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Sumo Ramen’s menu includes all the major highlights from Japanese cuisine. Courtesy of Sumo Ramen.

Sumo Ramen

1030 W Arkansas Ln, Ste 204, Arlington. 682-320-8558. 11am-8pm Sun. 11am-9pm Mon-Sat. All major credit cards accepted.

Fort Worth may lead Tarrant County’s ramen race, but Arlington has recently stepped up with Piranha Killer Ramen, Ninja Ramen, and Little Tokyo, to name a few. Sumo Ramen is the newest entry into the veritable stewpot of noodle joints in central and southern Arlington, not too far from UTA.

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All of the major highlights from Japanese menus are present here, including tonkatsu, yakitori, and teriyaki chicken, but there are also some unusual offerings, like spicy wings, scallops on the half shell, and takoyaki – round dumplings filled with various meat or seafood. 

My dining companion and I gearshifted our culinary expectations when we saw the tempura shrimp appetizer. The shrimp (presented as 3-inch, tail-on bullets rather than in their traditional curled cooked shape) arrived coated in Panko breadcrumbs as opposed to sometimes-fluffy, frothy, slightly greasy tempura batter. But the crisp, light batter didn’t obscure the sweetness of the fresh shrimp and added a nice texture. 

The curry shrimp was also bit of a surprise. Unlike Indian and Thai curries, which are often tempered with a shot of coconut milk, cream, or tomato sauce, Japanese curry is thick like gravy, and the spices are undiluted so that the raw flavor of cinnamon and slightly bitter curry land squarely onto your taste buds. The curry arrived with the sauce on half the plate, with rice piled on the other side, and the shrimp on top of that hillock. Chunks of perfectly al dente carrots and potatoes were scattered around the edges, along with a peas-and-carrots mixture that seemed superfluous. On the plus side, I could choose to use as much or as little of the sauce as I wanted. On the minus side, the entree seemed disjointed, and the onions and bitter curry dominated the plate.

The kitchen offers 13 ramen options, and I didn’t realize the complexity of the various broth ingredients until I did a little research. The luxurious simmered-for-hours tonkotsu broth is a little clearer, while the extra salty Shio ramen and the miso ramen are yellow to brown. The flavor of the namesake Sumo packed plenty of salt, but the fish-tinged taste perked our attention – kelp, tuna flakes, and some dried sardines were simmered in the mix. Flawlessly cooked pork, green onions, plump shrimp, and at least an ear of corn competed for space with the toothsome noodles. A soft-cooked egg, halved and boiled just until the yolk became creamy, proved a luscious complement to the slurp-able base. The bowl was served with a gratis bubble milk tea (no substitutions from the menu), and the boba’s honey-sweetness balanced the acerbic black tea nicely. As a sort of reverse amuse-bouche, the beverage made for a nice little dessert.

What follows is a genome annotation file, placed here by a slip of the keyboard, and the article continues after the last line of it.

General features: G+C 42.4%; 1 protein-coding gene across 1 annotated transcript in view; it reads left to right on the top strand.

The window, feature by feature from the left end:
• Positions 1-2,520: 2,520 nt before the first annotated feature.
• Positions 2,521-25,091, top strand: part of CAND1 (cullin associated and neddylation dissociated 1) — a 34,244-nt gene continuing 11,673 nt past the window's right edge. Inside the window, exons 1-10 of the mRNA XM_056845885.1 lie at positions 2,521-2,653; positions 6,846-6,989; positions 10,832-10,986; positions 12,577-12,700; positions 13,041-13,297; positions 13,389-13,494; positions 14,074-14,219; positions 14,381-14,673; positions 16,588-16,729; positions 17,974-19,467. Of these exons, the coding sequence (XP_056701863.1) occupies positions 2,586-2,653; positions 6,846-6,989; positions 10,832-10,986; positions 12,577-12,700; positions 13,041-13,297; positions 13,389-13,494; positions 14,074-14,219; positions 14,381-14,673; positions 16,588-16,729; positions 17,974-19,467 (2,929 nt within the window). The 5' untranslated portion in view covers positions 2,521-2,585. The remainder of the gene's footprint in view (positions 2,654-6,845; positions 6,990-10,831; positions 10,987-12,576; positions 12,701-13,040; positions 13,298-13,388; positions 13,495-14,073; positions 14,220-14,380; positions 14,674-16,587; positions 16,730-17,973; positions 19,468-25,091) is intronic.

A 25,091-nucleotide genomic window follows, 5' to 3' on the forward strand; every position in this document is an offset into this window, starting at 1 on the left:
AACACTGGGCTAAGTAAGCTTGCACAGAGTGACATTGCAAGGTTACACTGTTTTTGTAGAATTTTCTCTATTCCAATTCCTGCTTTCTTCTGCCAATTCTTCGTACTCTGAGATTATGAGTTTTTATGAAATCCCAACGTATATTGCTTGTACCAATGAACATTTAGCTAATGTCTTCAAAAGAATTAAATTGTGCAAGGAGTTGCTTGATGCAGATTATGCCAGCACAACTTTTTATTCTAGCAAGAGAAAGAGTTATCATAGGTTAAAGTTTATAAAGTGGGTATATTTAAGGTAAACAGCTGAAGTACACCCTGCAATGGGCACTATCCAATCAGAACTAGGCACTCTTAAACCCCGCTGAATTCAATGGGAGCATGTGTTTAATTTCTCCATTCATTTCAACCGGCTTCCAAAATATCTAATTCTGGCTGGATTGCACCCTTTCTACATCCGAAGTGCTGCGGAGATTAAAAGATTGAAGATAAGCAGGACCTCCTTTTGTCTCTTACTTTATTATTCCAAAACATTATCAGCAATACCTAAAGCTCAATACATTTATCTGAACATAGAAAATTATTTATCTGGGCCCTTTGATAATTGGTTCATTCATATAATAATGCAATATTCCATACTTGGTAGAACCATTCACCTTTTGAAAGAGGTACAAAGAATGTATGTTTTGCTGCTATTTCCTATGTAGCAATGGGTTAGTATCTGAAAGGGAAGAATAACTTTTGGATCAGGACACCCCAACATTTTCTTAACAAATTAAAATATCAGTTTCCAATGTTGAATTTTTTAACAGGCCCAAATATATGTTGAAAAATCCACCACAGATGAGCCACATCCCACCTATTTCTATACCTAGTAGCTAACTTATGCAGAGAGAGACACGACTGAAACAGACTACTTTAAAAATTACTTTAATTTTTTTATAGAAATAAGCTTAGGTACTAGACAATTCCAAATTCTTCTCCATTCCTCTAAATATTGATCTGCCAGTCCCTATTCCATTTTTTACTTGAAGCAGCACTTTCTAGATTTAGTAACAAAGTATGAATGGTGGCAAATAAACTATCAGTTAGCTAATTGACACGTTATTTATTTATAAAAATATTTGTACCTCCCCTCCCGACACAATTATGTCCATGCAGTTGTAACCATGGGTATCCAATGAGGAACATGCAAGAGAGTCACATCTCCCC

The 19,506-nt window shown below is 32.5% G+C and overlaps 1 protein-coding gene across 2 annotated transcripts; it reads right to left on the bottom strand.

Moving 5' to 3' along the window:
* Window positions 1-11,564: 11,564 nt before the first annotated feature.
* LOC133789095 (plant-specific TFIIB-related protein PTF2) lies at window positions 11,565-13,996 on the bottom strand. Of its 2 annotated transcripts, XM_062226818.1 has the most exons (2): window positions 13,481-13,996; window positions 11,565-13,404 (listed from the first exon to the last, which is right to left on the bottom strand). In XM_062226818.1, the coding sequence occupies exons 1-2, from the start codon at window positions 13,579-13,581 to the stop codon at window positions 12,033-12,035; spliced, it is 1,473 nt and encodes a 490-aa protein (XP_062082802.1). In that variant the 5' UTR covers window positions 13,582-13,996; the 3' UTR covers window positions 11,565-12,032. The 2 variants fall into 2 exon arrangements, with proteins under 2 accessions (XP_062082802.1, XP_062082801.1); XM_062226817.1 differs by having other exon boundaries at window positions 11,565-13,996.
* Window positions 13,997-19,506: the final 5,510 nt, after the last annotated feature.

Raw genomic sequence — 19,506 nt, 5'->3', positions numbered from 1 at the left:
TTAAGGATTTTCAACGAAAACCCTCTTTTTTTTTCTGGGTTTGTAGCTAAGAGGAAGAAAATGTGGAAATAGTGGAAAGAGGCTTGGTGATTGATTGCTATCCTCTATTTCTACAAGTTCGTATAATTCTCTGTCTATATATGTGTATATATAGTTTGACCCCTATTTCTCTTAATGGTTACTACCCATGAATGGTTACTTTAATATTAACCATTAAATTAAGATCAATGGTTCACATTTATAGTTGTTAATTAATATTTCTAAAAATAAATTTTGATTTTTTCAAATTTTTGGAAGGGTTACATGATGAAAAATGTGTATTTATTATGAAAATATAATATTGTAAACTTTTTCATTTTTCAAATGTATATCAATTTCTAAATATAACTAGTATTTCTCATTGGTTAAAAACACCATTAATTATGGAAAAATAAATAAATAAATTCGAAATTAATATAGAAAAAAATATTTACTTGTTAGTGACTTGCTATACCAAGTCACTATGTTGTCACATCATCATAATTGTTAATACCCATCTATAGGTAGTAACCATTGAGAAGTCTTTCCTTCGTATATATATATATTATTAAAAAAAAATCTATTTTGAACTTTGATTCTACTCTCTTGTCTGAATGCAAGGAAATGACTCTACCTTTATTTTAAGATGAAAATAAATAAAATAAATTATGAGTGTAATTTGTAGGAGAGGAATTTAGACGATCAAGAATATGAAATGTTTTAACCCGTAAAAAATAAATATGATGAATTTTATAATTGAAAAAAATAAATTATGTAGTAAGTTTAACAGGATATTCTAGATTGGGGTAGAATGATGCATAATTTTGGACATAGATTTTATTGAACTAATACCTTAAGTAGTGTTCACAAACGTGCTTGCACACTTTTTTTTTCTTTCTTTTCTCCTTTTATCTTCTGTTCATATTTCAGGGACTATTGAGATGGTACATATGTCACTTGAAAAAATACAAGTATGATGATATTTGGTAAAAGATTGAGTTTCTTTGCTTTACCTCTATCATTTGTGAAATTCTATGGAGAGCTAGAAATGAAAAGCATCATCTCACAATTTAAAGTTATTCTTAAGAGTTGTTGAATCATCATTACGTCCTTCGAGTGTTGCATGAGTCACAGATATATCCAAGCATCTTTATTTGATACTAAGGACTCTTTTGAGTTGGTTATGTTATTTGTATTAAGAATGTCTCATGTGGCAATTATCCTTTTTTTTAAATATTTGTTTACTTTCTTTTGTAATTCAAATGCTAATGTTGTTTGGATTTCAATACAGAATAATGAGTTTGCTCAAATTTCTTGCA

Of the three entrees, the simple beef fried rice captured our hearts and stomachs. The rice was imbued with an unusual, delicious smoky flavor, and the small pieces of meat were surprisingly tender. Bits of scrambled egg and more of that peas-and-carrots mixture finished the dish. One plate easily served two people.

All of the entrees were generously portioned, virtually guaranteeing a late-night snack. The restaurant looks pleasant, with exposed brick walls, a dozen tables, and additional seating at comfortable banquettes. 

It’s lovely that those of us on the eastern side of interstates 20 and 30 don’t have to drive to Fort Worth to find decent ramen – and it’s even nicer that we get to support a mom-and-pop.

Sumo Ramen

Tempura shrimp $4.95

Sumo ramen $10.45

Beef fried rice $7.95

Curry shrimp $8.95

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